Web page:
Perception, priorities, and possible paths

For the first 70 days of the pandemic when the area church’s shutdown, my days were long and demanding for a whole variety of reasons. Eventually we hit the steady-state of a new normal. I took a breath and decided to take up reading. I had long had Jared Diamond’s “Collapse” on my “I want to get around to reading” list. The promo for the book is “Environmental damage, climate change, globalization, rapid population growth, and unwise political choices were all factors in the demise of societies around the world, but some found solutions and persisted.”  In other words, why did some societies collapse while other survived. It is not a short read, not overly academic, but was an engaging narrative even if “slow” at times.

He describes giving a lecture to graduate students at UCLA about the collapse of the Easter Island society. At the end, a student noted that the whole society depended on the trees. So the student wondered what the person must have been thinking or said as they cut down the last tree. Another way of asking the whole society – what were they thinking?

While the very isolated Easter Island society might have been relatively simple, the book also documents the collapse of complex societies, e.g., the Mayan society of Central America. Complex societies are often characterized by central decision making, high information flow, great coordination of production, formal chains of command, and pooling of resources. All attributes that one would believe tend toward optimal decision making that stabilizes the society. And yet, some complex societies collapse.

Diamond analyzed the societies covered in his book with four factors contributing to the failure of group decision making:

  1. The group may fail to anticipate a problem before the problem actually arrives.
  2. When the problem does arrive, the group may fail to perceive it.
  3. Then, after the perceive it, they may fail even to try to solve it.
  4. Finally, they may try to solve it but may not succeed.

Here is the State of Florida we are seeing record numbers of new Covid-19 virus cases and record numbers of hospitalizations associated with the virus. Parts of Florida are reaching 100% occupancy of ICU beds.  Certainly the medical and science community warned of this when states and localities began to relax “safer-at-home” regulations. Back on May 1st when (as predicted by IMHE) Florida reached its first “peak”, their recommendation was not to begin easing until June 22nd. That advice was not heeded.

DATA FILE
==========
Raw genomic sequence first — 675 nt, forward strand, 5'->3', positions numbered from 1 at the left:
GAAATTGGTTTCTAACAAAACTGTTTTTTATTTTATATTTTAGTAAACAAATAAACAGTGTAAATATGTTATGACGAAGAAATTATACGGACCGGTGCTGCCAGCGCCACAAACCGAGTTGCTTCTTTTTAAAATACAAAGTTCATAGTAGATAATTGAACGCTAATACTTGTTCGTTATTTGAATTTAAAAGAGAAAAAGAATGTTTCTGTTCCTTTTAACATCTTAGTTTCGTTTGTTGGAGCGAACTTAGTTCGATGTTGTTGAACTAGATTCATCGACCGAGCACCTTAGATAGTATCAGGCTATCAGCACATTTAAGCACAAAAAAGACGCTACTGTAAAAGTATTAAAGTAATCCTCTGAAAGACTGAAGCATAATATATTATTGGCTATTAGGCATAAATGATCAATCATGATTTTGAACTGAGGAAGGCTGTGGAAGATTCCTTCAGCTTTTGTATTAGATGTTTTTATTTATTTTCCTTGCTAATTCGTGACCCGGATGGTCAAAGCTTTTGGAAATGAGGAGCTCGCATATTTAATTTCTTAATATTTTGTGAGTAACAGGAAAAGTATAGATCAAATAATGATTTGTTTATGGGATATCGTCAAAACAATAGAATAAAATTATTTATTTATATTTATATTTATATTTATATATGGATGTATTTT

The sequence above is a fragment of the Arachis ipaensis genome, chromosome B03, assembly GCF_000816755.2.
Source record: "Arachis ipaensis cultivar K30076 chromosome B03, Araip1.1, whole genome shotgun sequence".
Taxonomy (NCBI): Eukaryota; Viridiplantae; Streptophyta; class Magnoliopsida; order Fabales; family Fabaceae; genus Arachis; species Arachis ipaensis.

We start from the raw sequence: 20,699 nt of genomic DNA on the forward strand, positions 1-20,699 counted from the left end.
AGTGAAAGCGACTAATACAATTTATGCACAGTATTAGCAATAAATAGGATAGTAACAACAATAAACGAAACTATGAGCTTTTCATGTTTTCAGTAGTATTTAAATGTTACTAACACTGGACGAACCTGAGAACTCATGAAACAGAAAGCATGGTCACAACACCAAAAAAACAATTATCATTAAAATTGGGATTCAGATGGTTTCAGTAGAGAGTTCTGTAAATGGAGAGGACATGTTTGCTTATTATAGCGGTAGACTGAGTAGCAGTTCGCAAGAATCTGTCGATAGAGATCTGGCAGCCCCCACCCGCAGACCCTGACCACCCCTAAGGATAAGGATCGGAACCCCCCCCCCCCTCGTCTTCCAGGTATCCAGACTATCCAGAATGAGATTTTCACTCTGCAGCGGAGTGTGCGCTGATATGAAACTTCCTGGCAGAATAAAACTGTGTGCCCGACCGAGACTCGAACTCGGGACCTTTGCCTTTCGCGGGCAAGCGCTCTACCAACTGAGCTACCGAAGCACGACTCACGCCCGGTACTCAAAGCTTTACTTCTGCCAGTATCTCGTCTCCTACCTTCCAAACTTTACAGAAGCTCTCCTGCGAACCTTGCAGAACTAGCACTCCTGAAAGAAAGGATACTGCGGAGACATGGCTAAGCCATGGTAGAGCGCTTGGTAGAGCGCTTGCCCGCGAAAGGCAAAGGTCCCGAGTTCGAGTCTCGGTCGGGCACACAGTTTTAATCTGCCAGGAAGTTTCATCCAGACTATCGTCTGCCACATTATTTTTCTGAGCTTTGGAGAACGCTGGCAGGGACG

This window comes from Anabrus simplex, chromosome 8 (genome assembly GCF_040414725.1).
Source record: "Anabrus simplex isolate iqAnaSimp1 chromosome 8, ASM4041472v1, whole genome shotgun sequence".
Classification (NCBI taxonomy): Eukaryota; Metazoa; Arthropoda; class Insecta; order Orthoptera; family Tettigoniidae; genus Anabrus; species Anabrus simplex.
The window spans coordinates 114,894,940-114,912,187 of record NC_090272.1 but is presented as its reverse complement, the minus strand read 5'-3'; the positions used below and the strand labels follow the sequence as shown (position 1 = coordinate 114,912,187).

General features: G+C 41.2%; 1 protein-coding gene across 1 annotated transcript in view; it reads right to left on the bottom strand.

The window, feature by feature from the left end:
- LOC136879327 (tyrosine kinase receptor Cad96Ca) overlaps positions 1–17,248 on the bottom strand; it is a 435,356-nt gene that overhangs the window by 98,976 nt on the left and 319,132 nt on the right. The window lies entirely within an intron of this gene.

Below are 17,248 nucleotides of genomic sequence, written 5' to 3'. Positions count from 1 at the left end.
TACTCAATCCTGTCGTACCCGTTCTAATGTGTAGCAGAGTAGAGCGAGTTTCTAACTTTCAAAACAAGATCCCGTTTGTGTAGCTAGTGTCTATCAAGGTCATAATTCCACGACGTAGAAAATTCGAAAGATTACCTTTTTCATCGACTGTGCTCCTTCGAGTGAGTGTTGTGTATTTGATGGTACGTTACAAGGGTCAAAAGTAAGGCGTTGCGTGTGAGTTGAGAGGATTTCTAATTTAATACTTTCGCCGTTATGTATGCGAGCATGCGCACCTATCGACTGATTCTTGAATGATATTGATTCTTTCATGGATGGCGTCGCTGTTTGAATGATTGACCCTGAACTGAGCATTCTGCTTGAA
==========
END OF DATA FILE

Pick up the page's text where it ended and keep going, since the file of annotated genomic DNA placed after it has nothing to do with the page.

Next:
When the easing of restriction was announced, one can ask “what were they thinking?” And the answer is other factors: unemployment, the economy, mental health re: sheltering, and other good and important things. Did they anticipate a wholesale easing (to ignoring) of masks/social distancing recommendations? Probably not.

Apart from the motivations of individuals and groups, IMHE can model the subsequent outcomes. Take a look at the model results (which have been quite accurate so far).

Where are we as a city, state and nation on Diamond’s model of group decision making?

Just some thoughts on a day off.

p.s. when I finish this post, I will fold laundry and think about the above 4-point model and the moral life. I suspect there is something there that might well frame our own individual responses to temptation, sin, conversion and more. Hmmm? Later – enjoy your day!

1 thought on “Perception, priorities, and possible paths

  1. I’ve read all his books. Yes, they can be plodding but the insights abd conclusions are worth the journey.

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